Set in the Cyprus of the 1950s, GOLDIE and the Power of Love is written in both English and Greek Cypriot. Alix Norman finds out more about a favourite goat, heaps of halloumi, and a marriageable beauty
It begins with a beloved goat and a village festival. There’s a family of halloumi makers, comprised of a housekeeping mother, a parsimonious father, and a rather delicious daughter. A rich lover is introduced; we get an ill-fated romance and an arranged marriage… In short, it’s Mills and Boon plus capricious caprine, but based in the Cyprus of the 1950s and written in both English and Greek Cypriot.
Yes, Cypriot… One of the few authors who write in Greek Cypriot as opposed to Greek, Lysandros Lysandrou is a civil servant who believes the local dialect may be dying out. His first novel, the similarly self-published Make a Mountain out of a Molehill, also appeared in the traditional Cypriot dialect and, according to its author, appealed so much to the public that it was “officially approved by the Ministry of Education, Culture, Sports and Youth to be included in the list of recommended books for enrichment of school libraries and its utilisation by teachers and students.
“Usually you see books in Greek and in English,” he reveals. “But there are very few written in English and in Cypriot – it’s a great opportunity to compare and contrast the two languages. And there’s the richness of the dialect, the magnificent words and turn of phrase are unique and are very enjoyable to read. As time passes, I believe the Greek Cypriot dialect is disappearing,” he suggests. “Eventually, I think not many people will know it. But I love it – it’s close to Ancient Greek, and has a wonderful sound, a beautiful turn of phrase.”
Lysandros, who writes radio plays in his spare time, originally released GOLDIE and the Power of Love as a short broadcast in the local dialect. Such was his success, he says, that he expanded upon the text and then translated the whole into English to produce a bilingual novella which maintains the ‘radio play’ style throughout.
Writing in both languages, and focusing on topics that will be familiar to anyone with ties to Cyprus, GOLDIE is billed as “a project which has the specific purpose of exploring and communicating an important cultural aspect of our country: the recognition by the appropriate European authorities of the iconic and nowadays world-renowned product of Cyprus Χαλλούμι-Halloumi-Hellim as a product of Protected Designation of Origin (PDO).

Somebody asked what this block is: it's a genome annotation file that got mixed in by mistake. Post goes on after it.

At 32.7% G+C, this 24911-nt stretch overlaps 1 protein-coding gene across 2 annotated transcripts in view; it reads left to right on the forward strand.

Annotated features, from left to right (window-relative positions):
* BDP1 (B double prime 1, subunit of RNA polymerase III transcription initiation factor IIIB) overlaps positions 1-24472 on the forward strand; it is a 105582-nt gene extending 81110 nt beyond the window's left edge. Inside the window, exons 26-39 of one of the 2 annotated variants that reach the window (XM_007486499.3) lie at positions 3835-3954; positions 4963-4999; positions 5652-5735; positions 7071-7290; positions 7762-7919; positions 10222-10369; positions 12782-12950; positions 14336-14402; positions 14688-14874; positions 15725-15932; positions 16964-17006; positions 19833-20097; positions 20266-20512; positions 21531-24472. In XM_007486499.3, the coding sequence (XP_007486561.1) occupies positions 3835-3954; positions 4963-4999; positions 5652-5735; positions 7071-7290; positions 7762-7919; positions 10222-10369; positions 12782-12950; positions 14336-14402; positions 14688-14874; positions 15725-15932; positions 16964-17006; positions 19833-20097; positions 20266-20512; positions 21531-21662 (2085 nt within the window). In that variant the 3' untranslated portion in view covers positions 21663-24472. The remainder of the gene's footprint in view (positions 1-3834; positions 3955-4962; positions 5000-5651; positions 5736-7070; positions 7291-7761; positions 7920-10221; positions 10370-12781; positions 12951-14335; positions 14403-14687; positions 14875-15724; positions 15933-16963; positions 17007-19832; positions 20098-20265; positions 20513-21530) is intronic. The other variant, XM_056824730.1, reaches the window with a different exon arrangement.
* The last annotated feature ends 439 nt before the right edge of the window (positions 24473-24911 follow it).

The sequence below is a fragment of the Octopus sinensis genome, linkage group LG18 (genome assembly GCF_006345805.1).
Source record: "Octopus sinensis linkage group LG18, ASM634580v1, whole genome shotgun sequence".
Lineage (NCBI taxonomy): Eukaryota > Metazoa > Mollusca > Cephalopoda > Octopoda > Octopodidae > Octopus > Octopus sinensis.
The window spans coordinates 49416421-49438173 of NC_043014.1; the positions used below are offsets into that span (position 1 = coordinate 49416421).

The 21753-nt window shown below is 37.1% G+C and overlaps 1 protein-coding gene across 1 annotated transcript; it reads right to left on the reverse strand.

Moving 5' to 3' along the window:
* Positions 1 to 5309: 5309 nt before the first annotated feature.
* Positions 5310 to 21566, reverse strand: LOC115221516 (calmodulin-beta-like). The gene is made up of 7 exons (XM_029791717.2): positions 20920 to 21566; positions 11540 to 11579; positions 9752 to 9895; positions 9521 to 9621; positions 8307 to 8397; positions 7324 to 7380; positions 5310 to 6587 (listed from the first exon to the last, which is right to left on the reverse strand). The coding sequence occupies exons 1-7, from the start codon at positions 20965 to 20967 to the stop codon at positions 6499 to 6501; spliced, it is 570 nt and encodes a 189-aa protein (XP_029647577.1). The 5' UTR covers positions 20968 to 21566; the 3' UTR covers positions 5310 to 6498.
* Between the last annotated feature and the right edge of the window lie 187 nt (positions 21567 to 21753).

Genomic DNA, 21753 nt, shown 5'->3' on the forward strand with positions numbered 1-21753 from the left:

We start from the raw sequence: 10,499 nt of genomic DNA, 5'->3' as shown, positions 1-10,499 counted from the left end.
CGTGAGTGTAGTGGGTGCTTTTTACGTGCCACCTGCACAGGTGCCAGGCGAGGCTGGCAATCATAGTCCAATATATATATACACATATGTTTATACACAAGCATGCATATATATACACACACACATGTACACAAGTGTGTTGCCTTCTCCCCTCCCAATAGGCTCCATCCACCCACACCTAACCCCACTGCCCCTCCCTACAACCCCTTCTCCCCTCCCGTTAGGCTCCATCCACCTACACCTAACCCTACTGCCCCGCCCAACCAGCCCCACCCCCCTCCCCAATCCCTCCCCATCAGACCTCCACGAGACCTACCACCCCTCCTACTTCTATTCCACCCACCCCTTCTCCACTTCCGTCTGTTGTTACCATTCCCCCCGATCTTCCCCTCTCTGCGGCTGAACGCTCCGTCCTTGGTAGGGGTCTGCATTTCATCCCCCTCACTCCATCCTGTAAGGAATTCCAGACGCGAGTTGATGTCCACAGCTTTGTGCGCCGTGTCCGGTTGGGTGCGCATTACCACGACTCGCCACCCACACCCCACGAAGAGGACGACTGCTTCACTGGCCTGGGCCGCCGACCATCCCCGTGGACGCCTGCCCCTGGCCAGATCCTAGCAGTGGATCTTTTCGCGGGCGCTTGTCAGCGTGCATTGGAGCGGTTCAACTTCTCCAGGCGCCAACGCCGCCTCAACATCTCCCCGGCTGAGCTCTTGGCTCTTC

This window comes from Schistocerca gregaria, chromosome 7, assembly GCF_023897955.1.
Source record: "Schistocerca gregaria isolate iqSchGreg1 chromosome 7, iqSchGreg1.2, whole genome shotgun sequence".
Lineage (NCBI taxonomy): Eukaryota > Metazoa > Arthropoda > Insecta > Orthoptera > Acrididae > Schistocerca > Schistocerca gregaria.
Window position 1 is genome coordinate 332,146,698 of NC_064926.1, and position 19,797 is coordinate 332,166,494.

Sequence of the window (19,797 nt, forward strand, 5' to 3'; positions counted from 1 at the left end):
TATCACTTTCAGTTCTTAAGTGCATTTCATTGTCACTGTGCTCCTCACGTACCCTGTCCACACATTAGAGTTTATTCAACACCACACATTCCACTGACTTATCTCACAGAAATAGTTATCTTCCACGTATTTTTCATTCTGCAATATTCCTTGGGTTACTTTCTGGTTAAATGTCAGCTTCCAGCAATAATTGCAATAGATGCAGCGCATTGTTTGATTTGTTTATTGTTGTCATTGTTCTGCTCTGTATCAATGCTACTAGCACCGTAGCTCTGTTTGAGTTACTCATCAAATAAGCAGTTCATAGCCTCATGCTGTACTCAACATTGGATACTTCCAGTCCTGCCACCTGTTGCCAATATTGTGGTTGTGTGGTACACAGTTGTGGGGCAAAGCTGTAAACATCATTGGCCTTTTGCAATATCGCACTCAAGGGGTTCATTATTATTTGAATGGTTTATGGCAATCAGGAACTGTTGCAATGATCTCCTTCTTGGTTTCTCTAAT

“It’s not a scientific study of the subject,” Lysandros admits. “But it conveys the essence of this important aspect of Cypriot cultural life in as precise a way and to the extent that is allowed by the imaginary scenario.” Instead, he adds, GOLDIE and the Power of Love is “a happy, romantic, and educational story, involving halloumi, the famous Cypriot cheese that is an integral part of the traditional life of our Eastern Mediterranean home island.”
The meandering tale unfolds in a village, and frequently references the traditional way of life of Cyprus, in particular, the production of halloumi. There’s even a brief description of how to make halloumi, with annotated footnotes to clarify the local terminology…
‘First, we pour the milk in a hartzi through a kouroukla. Then we warm up the milk. Slowly to avoid the possibility of burning it. We then add the pythkia and stir. When the milk is thickened the drosinos sinks to the bottom of hartzi and the anari floats. We collect anari slowly – slowly, salting it, and put some spearmint on it. Then we take out the drosino, the solidified mass of the boiled milk, cut it in small pieces and fold them into the normal well- known chunks. We put them back into the hartzi with noros for boiling. At the end of the boiling process, the solid pieces of the product come to the surface of noro. They are picked up and spearmint and salt are placed into the fold. Finally, we put them in cases with noro to preserve them for a long time. So, in this way, we have halloumi all the year round.’
The titular Goldie is, of course, one of the halloumi producers, a favoured member of the herd who tests her owner (Michael, the ‘halloumaris’) with her various misadventures.
“The adventures of this goat have a strong influence on the relationships between the principal players of the story and in particular the romance between the two young characters, Rosie and Theo,” says Lysandros. Both experience their fair share of mishaps – see ‘ill-fated romance’ and ‘arranged marriage’! – on the road to the novella’s rather sudden denouement, and there’s more than a little of the moralistic to the subtext: “Amongst the major themes are the merits of stoicism, the power of love, and the need to assist fellow humans in their time of need,” says Lysandros. “And I think this will appeal to everyone: the young, for its romance and poetry; older readers will enjoy the rich language and the portrayal of the traditional way of life.
“Especially,” he concludes, “the descriptions of the process of making halloumi! After all, it’s really halloumi which is the protagonist in this tale. All of the characters are linked through this wonderful product, and the plot is driven by the halloumi-making process. In GOLDIE and the Power of Love, everything really is about the halloumi!”